Once I get around to it, I find that the best way to help my junior colleagues is to have them do a screen share while I watch and guide (I'm remote remember?). I never want to do the work for them, otherwise, what are they learning, right? I do my absolute best to be encouraging and guide them, in the same way I'd want them guiding me. It's win-win.

I switched gears back to review a PR that I was tagged on last night. They really need to get it out, so I'm taking a quick look. I try to git checkout the branch and test it if I can. It seems to be working as described. There are tests (otherwise this would not have passed my code review) and it's typed properly. CircleCI is green and everything looks A-OK. I give it a thumbs up emoji and click approve.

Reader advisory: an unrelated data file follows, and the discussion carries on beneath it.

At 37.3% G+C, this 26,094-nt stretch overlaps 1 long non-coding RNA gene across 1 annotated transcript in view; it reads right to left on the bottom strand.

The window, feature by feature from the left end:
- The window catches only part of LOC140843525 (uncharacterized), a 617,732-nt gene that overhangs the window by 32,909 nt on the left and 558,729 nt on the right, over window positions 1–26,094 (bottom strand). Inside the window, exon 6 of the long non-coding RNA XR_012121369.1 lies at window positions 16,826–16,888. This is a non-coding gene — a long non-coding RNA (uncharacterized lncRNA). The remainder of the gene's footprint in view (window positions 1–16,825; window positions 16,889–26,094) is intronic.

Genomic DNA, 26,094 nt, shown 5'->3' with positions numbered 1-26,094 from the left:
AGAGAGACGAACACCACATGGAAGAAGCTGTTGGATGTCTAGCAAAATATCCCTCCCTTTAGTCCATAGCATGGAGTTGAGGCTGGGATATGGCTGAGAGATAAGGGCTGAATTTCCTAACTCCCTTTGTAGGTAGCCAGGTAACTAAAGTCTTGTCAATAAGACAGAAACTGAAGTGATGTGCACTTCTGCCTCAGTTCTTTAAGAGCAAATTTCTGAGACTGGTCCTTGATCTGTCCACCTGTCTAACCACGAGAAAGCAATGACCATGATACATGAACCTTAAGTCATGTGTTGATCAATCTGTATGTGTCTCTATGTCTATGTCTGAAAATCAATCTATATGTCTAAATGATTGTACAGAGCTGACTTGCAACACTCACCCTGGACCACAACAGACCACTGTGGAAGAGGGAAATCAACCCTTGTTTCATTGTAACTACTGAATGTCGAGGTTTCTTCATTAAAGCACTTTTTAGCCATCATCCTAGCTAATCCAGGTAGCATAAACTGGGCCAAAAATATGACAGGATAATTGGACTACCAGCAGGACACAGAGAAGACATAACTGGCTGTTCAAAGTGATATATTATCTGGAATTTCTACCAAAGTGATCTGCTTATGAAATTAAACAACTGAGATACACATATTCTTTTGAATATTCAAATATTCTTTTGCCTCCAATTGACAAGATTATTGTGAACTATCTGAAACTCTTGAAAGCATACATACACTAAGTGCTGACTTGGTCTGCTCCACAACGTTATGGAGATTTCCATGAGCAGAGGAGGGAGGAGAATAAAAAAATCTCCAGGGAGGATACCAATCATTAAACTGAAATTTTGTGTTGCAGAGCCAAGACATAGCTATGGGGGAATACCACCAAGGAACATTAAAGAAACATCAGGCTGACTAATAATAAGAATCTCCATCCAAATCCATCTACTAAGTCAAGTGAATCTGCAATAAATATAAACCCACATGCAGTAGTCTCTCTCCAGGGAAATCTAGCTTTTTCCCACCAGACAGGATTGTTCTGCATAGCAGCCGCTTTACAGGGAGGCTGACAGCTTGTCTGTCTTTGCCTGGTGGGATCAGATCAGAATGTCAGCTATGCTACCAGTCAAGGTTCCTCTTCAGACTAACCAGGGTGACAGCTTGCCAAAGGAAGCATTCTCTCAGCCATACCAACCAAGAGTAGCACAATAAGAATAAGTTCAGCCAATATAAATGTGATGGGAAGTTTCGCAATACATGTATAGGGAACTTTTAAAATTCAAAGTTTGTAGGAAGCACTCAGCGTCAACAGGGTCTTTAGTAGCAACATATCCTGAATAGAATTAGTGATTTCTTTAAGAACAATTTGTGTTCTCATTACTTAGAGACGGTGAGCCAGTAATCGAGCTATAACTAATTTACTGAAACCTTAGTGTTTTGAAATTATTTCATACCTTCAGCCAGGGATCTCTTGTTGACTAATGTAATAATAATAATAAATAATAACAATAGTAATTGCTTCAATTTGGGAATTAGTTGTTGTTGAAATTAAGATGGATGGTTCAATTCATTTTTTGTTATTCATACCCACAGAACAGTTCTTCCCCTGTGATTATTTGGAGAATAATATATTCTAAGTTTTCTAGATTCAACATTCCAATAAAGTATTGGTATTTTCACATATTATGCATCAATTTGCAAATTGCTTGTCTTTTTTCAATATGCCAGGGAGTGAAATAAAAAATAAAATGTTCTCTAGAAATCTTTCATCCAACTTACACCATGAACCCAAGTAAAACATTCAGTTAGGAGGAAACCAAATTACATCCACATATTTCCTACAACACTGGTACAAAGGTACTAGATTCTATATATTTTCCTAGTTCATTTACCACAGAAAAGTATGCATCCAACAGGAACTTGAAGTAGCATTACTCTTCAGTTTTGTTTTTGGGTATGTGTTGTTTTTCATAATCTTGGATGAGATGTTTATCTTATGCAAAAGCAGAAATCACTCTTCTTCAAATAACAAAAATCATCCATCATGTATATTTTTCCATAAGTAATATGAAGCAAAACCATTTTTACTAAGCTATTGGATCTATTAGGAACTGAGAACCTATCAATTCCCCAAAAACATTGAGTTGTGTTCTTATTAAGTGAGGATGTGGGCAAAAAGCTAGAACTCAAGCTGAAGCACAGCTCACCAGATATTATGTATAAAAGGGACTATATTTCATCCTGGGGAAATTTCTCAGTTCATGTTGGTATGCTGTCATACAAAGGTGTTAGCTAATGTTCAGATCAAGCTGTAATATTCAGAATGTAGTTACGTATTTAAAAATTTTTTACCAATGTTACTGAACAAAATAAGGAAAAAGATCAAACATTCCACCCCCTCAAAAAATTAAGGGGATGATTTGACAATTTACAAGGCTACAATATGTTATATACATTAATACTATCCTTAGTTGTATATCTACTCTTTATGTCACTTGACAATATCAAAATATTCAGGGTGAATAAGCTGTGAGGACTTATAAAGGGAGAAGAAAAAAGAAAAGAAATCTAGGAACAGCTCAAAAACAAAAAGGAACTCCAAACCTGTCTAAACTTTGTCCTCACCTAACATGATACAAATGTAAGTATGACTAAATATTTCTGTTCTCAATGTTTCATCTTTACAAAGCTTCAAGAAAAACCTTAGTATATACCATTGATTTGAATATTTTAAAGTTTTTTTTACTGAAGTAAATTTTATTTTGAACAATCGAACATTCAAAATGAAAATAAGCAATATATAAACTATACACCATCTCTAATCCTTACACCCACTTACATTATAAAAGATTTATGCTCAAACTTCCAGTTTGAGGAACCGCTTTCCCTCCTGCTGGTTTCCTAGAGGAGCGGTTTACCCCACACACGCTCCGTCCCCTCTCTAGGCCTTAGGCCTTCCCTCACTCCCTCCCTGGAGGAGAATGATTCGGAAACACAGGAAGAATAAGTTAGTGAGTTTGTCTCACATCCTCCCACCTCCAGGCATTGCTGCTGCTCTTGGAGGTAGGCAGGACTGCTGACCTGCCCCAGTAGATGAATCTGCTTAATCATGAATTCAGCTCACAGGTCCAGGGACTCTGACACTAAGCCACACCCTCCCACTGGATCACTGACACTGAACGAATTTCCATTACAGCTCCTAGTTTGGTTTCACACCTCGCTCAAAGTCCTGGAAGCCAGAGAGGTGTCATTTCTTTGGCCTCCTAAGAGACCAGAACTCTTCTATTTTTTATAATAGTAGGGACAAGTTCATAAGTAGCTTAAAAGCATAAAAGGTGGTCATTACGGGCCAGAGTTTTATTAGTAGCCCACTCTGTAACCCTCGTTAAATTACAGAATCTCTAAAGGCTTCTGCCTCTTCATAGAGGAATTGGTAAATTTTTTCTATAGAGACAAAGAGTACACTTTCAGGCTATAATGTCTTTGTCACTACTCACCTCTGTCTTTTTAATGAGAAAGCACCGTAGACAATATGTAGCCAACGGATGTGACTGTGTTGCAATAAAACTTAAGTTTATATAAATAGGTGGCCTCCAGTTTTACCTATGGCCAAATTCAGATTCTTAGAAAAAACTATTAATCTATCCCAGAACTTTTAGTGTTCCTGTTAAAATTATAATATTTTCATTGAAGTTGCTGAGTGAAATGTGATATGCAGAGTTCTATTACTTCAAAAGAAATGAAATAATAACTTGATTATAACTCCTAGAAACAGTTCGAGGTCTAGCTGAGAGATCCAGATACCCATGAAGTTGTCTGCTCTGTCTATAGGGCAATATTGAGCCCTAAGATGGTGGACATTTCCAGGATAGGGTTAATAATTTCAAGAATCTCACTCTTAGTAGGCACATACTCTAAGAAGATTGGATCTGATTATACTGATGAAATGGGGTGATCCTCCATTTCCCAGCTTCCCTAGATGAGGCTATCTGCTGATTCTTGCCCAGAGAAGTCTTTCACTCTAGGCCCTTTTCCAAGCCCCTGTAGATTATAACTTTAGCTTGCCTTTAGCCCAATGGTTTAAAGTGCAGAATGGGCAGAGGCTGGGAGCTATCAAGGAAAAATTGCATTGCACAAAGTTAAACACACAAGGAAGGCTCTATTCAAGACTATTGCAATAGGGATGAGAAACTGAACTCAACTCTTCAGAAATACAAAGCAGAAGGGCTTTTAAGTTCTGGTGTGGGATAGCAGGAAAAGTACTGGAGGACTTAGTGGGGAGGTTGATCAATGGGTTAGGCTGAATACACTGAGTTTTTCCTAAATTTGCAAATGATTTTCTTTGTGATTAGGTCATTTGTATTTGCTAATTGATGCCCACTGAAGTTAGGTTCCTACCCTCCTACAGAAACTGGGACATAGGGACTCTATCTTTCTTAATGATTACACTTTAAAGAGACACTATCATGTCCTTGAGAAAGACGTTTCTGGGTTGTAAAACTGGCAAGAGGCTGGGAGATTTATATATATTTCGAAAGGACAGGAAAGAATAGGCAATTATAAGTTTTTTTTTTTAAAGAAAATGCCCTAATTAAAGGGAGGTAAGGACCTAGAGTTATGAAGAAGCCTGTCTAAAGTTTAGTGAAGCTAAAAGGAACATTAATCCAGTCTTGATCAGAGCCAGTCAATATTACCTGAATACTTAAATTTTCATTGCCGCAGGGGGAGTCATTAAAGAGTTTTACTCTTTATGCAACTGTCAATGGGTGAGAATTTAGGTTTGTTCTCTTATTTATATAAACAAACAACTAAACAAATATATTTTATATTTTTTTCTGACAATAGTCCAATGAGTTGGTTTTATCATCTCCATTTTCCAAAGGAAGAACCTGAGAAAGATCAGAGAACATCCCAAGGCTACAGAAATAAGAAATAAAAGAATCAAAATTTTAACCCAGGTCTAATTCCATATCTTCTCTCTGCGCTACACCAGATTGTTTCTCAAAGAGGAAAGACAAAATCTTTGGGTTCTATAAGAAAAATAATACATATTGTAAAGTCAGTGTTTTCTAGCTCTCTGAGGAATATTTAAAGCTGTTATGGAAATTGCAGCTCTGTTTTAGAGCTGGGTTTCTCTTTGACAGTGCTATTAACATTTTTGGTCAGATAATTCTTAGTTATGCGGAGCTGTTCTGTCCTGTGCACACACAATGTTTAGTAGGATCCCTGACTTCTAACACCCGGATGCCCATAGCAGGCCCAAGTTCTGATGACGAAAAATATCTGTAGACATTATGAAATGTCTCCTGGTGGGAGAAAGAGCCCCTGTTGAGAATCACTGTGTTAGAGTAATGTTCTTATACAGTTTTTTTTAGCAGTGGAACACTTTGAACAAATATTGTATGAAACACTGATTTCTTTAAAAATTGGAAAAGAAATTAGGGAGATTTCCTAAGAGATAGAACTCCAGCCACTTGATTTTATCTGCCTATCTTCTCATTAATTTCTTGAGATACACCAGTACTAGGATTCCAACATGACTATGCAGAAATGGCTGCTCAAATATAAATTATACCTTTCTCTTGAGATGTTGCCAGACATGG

It's lunch time, so I'm going to take a quick break. It's about noon, so my colleagues in Budapest are ending their day. Anything that I needed to get in front of them, would have to be before noon, otherwise, I won't get a chance until the next day. This is something that I need to always keep in mind.

For lunch, I usually like to watch videos. I tend to read also while I eat lunch. I'm such a nerd, so I tend to watch conference talks and stuff, to learn new material. It's a constant learning experience being a developer and I constantly need to be aware of whats current, and constantly improve myself.

I'm time-boxing myself to finish up my toolbar project for 5 hours. At our company, we have to log our hours in a spreadsheet every Friday. Don't ask, but, just so you're aware, it's not because they're trying to be Big Brother. It's because our parent company needs to track how many billable hours are actively going into development work. It's okay. I use Wakatime to actively monitor how much I code in my IDE. It tells me how much time I spend in each branch.

I zone out into code land.